Erika remembered, Back to School Store and Opera Theatre

Volunteers Christine Doerhoff and Erich Topp help Oliver, 9, pick out new shoes at NCJW’s 2009 Back to School Store.


A LONG TIME AGO, 1983 to be exact, I was asked to write a column about Rabbi Jay Goldburg, the recently arrived Chaplain at Jewish Hospital who had already won the hearts of several patients. After a delightful interview with the rabbi, I did just that. The column was all him. Three weeks later I was introduced to his wife Erika, who said to me, “So what am I, chopped liver?” She let me know in her feisty and humorous way that she was not to be ignored. We became instant friends, and over 27 years, she shared some incredible stories about life in Hungary where she was born in 1938.

Erika was truly a child of the Holocaust. She was a lovely curly haired redhead who should have enjoyed a comfortable life. That was not to be. She recalled her fourth birthday, April 20 (which she shared with Adolf Hitler) and the day her mother sewed the infamous, despised yellow star to her clothing with these words – “Darling, not all children are able to wear this bright and beautiful star. This star means that you are very special.” And so she was until her death from pancreatic cancer on June 1. Both bright and beautiful, Erika suffered from the cruelty and inhumanity of the Nazis and the Soviet Russians who occupied Hungary and were just almost as anti-Semitic as the Germans. When she graduated from high school she was not allowed to go to college and instead worked long hours in a chemical factory, traveling two hours from her home each way.

It was during the Hungarian Revolution of 1956 that Erika prevailed on her mother to help her escape the stifling oppression of Communist domination. Her mother, the brave and beautiful Piri Schick, had already saved Erika’s life by securing a safe haven during World War II in one of the Swedish legation’s safe houses of Raoul Wallenberg. Rabbi Goldburg told me “In a gesture of supreme maternal selflessness, Piri surreptitiously arranged for Erika’s escape by taking her to a small Hungarian village, where for a handsome sum a guide was smuggling Hungarians to the Austrian border.” Piri, on a visit here from Budapest, explained that she tore the currency in two, gave half of it to the smuggler and told Erika to give him the other half when she was safely out of Hungary.

Much has been said about Erika’s love of opera and music. She also was nearly as passionate about cooking Hungarian dishes such as strawberry soup as well as traveling and playing bridge. Her manner of dealing the cards was strange – it looked as if she were dealing off the bottom of the deck, a genuine no-no at duplicate. She also loved to dance with Jay and once, on vacation at a resort in the Far East, she and her husband were the only couple on the dance floor. The audience, comprised exclusively of Japanese visitors, thought they were the floorshow and applauded them wildly.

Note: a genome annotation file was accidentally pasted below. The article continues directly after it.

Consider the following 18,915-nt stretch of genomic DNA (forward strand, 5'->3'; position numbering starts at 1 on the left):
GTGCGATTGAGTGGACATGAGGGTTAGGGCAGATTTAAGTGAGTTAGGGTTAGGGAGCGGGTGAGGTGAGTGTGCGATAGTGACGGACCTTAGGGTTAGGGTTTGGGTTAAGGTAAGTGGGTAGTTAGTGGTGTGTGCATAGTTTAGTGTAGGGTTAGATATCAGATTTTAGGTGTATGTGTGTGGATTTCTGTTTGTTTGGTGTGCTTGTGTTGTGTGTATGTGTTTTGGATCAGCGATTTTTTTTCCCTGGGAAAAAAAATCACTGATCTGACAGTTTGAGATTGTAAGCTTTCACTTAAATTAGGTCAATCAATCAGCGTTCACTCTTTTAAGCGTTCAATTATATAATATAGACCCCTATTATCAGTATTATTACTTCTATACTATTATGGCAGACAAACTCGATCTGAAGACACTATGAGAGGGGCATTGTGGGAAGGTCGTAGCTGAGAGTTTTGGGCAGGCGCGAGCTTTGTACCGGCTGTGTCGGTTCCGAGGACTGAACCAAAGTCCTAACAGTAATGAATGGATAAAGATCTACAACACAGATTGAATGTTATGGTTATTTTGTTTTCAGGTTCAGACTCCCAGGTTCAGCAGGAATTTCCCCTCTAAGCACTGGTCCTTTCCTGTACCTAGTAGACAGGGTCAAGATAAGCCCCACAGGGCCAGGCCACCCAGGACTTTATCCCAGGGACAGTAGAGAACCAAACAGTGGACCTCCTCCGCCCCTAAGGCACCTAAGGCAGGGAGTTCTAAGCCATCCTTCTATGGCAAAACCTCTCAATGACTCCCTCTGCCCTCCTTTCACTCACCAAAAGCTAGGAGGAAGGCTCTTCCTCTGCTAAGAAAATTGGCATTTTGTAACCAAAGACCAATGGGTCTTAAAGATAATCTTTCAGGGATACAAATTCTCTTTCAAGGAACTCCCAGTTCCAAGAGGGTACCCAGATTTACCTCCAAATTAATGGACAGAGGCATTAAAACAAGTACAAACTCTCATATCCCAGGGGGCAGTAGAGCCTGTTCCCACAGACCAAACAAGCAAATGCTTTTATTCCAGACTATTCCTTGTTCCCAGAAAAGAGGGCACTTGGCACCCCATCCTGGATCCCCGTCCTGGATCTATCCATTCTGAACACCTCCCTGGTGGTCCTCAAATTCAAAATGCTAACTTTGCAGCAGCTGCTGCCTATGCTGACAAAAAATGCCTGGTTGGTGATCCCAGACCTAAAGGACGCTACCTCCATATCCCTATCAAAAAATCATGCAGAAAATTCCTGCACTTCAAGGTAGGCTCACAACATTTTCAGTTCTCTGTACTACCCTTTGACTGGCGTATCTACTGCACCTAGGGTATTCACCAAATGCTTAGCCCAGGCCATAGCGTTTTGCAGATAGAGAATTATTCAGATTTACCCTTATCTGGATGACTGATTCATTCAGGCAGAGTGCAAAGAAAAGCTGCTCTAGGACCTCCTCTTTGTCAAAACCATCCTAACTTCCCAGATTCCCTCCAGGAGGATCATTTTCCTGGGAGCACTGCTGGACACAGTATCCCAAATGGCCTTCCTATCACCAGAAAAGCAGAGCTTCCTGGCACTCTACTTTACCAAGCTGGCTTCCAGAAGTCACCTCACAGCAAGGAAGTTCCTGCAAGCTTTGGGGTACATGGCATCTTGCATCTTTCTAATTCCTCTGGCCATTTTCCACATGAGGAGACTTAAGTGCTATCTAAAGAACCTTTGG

Now, in retrospect, I, too, applaud Erika Goldburg wildly for her joie de vivre, her tenacity, her intelligence and her contribution to so many aspects of life in St. Louis.

THE BACK TO SCHOOL STORE, a major project of the St. Louis Section National Council of Jewish Women (NCJW) is hands-down the best one-day volunteer opportunity in our community. On Sunday, July 25th at Central Reform Congregation, NCJW plans to outfit 1,000 underserved children with tennis shoes, socks, winter coats, underwear, hats, gloves, backpacks, school supplies, personal care items and a book, all of the child’s choice. Needed are at least 300 volunteers throughout the day as personal shoppers to assist the kids one-on-one. Volunteers may select their three- hour shift, and there is an especially great need for men to help the boys who will be outfitted. Also needed are volunteers for setup week before July 25, to help stock and organize the store as well as volunteers on the Tuesday through Thursday following the event to help box up the extra items. Volunteers can register on line at or by calling the NCJW office at 314-993-5181. Ellen Alper, the Section’s Executive Director, says it costs $150 to sponsor a child at the event. In addition to a wardrobe and school supplies, NCJW is enabling them to go back to school prepared to learn. CRC is located at 5020 Waterman Boulevard.

THE GOLDEN TICKET, which had its world premiere at Opera Theatre of St. Louis June 13, is a two-act opera based on Roald Dahl’s classic children’s story, “Charlie and the Chocolate Factory.” It is a charming and magical theatrical production which, sadly, has only two more performances – tonight, June 24 and Sunday evening, June 27. The production boasts glorious singers, spectacular effects and a nice score. If you are lucky you can buy tickets by calling 314-961-0644.